Washington D.C. - The Heavy Duty Manufacturers Association (HDMA) hopes to win a tax credit to encourage more fleets to install a variety of new and soon-to-be-available technologies that can vastly improve the “safety signature” of heavy commercial trucks.
“We’re lobbying for a $1,000 to $1,500 tax credit for truck safety systems,” Tim Kraus, president & COO of HDMA and its parent organization the Motor & Equipment Manufacturers Association (MEMA) told FleetOwner. “The safety systems available for heavy trucks today are amazing stuff but also expensive, so we need to find ways to encourage fleets to buy it.”
At a special ride-and-drive event conducted at Robert F. Kennedy Memorial stadium here for members of Congress, federal officials, and other transportation professionals, MeritorWabco, Bendix, and Delphi conducted live demonstrations of their heavy truck safety technologies products.
The MeritorWabco Collision Mitigation System (CMS), for example, uses forward-looking radar in combination with adaptive cruise control (ACC) and control of the truck’s engine, engine brake, and foundation brakes to maintain safe following distances between the truck and other vehicles on the highway. The company is currently in the final stages of testing a full-time version of CMS that would provide forward object detection and braking whether or not the cruise control is activated, said Bill Schlak, technical manager for MeritorWabco.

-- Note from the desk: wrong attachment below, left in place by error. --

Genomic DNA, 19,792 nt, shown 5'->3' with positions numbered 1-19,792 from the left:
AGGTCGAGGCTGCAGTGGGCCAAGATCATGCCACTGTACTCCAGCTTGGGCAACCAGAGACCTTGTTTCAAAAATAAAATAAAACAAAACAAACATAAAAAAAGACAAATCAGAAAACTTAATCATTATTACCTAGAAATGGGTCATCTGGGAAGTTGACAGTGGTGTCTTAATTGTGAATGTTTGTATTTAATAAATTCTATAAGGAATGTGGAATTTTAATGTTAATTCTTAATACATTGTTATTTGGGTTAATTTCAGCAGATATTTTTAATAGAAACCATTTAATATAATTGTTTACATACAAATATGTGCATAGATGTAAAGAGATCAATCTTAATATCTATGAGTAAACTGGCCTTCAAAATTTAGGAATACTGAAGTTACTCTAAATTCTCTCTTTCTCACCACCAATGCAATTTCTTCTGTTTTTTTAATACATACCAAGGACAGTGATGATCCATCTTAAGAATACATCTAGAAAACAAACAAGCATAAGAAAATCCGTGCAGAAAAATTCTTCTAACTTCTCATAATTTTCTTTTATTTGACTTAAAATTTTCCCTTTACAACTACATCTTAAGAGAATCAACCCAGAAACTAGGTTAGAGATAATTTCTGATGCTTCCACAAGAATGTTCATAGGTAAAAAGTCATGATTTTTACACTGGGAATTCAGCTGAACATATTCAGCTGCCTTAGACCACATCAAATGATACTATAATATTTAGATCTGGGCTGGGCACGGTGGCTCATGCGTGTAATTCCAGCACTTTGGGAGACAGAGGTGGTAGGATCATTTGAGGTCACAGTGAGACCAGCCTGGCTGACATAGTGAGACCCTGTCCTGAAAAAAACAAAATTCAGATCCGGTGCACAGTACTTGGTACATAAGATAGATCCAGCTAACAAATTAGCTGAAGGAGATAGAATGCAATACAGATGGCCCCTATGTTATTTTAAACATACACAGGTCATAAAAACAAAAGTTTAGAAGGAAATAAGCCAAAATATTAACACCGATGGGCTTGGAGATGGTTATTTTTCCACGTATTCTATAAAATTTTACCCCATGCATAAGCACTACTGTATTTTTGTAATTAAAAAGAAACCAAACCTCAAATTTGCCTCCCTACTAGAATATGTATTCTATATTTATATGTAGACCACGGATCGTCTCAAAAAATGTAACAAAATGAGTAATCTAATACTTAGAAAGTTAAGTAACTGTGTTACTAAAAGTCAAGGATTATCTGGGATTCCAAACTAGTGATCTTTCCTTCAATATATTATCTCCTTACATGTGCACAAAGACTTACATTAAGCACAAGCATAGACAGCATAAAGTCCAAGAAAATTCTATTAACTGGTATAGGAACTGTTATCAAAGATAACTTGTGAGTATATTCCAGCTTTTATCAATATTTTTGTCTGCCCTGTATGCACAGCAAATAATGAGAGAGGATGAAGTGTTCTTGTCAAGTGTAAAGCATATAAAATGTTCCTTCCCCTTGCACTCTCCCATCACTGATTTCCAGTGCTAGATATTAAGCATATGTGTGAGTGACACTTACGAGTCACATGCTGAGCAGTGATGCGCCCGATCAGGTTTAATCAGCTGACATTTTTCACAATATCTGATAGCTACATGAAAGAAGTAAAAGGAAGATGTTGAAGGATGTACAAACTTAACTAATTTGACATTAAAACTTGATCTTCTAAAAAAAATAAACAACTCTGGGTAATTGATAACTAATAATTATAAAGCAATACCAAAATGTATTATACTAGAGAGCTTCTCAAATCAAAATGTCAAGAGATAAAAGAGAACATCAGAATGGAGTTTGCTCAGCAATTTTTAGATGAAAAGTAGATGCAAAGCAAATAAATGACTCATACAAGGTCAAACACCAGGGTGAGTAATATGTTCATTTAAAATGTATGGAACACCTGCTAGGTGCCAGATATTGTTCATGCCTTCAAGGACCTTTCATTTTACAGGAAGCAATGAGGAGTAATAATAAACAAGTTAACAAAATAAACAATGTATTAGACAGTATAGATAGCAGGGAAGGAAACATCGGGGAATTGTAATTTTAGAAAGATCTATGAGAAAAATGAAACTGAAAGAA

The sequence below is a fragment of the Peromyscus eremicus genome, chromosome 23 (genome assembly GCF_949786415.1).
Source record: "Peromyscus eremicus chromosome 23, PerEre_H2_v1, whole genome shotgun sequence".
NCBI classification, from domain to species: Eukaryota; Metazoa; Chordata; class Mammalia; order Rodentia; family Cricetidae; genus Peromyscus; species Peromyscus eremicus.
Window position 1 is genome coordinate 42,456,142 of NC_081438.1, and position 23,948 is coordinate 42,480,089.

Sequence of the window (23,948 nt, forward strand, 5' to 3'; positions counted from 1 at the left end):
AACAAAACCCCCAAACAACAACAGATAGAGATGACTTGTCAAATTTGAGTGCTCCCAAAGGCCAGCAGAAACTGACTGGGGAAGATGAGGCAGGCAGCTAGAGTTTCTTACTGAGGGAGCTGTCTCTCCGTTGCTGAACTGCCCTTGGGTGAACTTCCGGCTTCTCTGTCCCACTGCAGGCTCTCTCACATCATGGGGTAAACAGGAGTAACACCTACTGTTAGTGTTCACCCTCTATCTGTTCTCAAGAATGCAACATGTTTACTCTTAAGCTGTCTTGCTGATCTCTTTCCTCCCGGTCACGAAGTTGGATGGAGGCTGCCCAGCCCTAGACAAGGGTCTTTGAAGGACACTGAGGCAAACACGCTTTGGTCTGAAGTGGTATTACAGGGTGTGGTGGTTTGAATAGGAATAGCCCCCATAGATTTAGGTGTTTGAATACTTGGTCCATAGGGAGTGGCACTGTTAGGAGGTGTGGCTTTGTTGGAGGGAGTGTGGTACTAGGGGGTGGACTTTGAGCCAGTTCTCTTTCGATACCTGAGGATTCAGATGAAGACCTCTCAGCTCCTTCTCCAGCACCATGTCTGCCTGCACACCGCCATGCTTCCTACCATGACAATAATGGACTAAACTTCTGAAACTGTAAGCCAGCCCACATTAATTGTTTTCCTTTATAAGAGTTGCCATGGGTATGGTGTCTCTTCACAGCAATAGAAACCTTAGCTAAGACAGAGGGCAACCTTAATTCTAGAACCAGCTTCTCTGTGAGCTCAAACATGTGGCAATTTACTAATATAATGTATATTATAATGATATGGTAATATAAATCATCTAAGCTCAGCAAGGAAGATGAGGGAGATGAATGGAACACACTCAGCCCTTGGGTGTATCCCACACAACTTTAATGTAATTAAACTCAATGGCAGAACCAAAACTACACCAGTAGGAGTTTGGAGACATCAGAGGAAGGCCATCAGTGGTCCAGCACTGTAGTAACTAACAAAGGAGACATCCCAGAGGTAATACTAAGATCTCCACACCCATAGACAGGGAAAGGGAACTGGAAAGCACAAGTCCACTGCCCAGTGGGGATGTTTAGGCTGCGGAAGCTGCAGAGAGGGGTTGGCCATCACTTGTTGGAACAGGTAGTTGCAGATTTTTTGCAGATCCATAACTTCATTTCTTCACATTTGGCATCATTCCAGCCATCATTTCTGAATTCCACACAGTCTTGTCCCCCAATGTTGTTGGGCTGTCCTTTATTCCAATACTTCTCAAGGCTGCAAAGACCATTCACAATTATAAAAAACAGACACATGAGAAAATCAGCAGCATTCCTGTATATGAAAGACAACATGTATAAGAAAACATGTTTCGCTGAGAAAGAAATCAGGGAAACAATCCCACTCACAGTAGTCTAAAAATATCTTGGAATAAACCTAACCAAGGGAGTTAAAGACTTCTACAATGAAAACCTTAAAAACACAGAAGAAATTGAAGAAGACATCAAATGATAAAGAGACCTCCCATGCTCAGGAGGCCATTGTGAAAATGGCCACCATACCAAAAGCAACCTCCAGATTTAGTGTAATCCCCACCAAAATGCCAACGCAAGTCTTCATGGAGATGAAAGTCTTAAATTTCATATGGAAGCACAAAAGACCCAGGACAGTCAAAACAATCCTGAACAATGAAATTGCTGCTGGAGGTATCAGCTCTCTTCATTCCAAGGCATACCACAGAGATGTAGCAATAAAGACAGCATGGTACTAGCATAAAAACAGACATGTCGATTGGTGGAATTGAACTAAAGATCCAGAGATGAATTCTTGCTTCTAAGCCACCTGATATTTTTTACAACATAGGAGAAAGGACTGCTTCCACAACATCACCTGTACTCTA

“We’re talking about a vast improvement in truck safety here,” Alan Korn, chief engineer for MeritorWabco, told FleetOwner. “No matter the distraction to the driver, the radar is always looking forward and can apply the brakes if need be.” While pricing is not yet finalized, the company said a CMS package with active braking is targeted to cost around $2,000 per truck.
According to John Bielis, Delphi’s consumer manager-- electronics & safety, the firm’s new integrated radar package for commercial trucks, due to launch in 2008, incorporates forward- and side-view radar to provide blind spot detection and collision avoidance. While the system isn’t tied into the brakes – thus only giving the driver audible and visual warnings – it’s easy to retrofit onto existing trucks, with radar units small enough to fit under the grill and be hidden behind plastic or fiberglass panels (steel would block the radar beam), noted Bielis.
“It’s a stand alone system so fleets don’t have to go out and buy a new truck to improve safety,” Bielis told FleetOwner. “We just pick up two simple inputs from the truck – vehicle speed and turn indicator activation.” He said the cost of the package will be between $1,500 and $2,500.
Despite the safety and cost-saving advantages such safety technologies provide, it’s been slow going in terms of adoption. For example, Bendix said it’s installed roughly 25,000 of its electronic stability program (ESP) systems – but that only represents some 5% of new heavy truck sales, which topped 300,000 last year, said Fred Andersky, Bendix’s marketing manager for electronics.
“We position ESP like health insurance – you need to have it just in case something goes wrong,” he told FleetOwner. “Just like you don’t wake up one morning and say ‘I think I’ll get sick today,’ a truck driver doesn’t get up and say, ‘I think I’ll roll over my truck this morning.’ Technology like this is insurance for the unexpected.”
And the unexpected can be costly. Bendix pointed out that on average 40 truck rollovers occur every day in the U.S. According to U.S. government data, a truck accident that causes injuries can cost a fleet $300,000, while one involving a fatality can cost upwards of $3 million.
“Preventing even just one rollover can end up paying for the complete installation of safety systems like our ESP for an entire fleet,” said Andersky. “It’s why this and other technologies make such sense.”